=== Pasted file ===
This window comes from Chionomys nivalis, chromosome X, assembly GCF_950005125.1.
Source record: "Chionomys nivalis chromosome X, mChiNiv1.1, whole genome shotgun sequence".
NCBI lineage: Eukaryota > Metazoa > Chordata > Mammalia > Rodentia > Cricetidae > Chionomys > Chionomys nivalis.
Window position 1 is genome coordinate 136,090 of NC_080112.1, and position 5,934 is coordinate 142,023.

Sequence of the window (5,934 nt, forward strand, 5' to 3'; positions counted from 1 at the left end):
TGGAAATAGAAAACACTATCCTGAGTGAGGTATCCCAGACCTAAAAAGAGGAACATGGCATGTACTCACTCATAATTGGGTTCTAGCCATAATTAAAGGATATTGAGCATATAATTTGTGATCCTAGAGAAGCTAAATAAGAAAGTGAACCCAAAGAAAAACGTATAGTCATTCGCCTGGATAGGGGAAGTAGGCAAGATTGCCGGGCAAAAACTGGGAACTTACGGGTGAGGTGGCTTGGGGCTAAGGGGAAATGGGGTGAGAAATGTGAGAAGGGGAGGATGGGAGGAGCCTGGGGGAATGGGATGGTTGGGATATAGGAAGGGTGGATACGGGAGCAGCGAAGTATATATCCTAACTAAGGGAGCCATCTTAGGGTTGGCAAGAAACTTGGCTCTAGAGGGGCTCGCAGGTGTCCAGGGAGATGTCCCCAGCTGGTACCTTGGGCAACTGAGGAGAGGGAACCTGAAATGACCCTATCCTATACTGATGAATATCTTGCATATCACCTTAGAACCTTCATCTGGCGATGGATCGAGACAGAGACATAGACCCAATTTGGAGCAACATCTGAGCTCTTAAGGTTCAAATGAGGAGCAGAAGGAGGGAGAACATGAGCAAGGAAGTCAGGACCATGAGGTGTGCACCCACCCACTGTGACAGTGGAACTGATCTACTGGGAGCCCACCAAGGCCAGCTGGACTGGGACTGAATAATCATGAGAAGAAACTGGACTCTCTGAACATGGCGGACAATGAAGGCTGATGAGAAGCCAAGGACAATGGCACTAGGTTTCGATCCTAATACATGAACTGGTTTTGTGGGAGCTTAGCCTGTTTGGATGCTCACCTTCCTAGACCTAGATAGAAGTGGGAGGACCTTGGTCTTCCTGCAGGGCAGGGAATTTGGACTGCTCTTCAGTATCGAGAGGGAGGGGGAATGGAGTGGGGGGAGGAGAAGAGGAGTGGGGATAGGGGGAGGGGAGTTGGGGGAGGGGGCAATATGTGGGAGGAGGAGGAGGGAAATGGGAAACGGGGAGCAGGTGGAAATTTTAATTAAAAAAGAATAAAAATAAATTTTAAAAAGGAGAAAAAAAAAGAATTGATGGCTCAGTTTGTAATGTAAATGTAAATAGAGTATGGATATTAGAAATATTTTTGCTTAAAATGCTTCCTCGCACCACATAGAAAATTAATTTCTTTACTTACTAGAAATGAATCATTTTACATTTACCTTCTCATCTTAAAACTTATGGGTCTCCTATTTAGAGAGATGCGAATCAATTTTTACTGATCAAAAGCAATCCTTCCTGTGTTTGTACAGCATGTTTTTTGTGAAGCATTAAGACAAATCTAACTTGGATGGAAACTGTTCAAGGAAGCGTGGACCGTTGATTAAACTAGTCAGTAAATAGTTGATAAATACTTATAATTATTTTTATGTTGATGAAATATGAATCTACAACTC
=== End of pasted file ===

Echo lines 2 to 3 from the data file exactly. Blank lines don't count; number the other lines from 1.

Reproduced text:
Source record: "Chionomys nivalis chromosome X, mChiNiv1.1, whole genome shotgun sequence".
NCBI lineage: Eukaryota > Metazoa > Chordata > Mammalia > Rodentia > Cricetidae > Chionomys > Chionomys nivalis.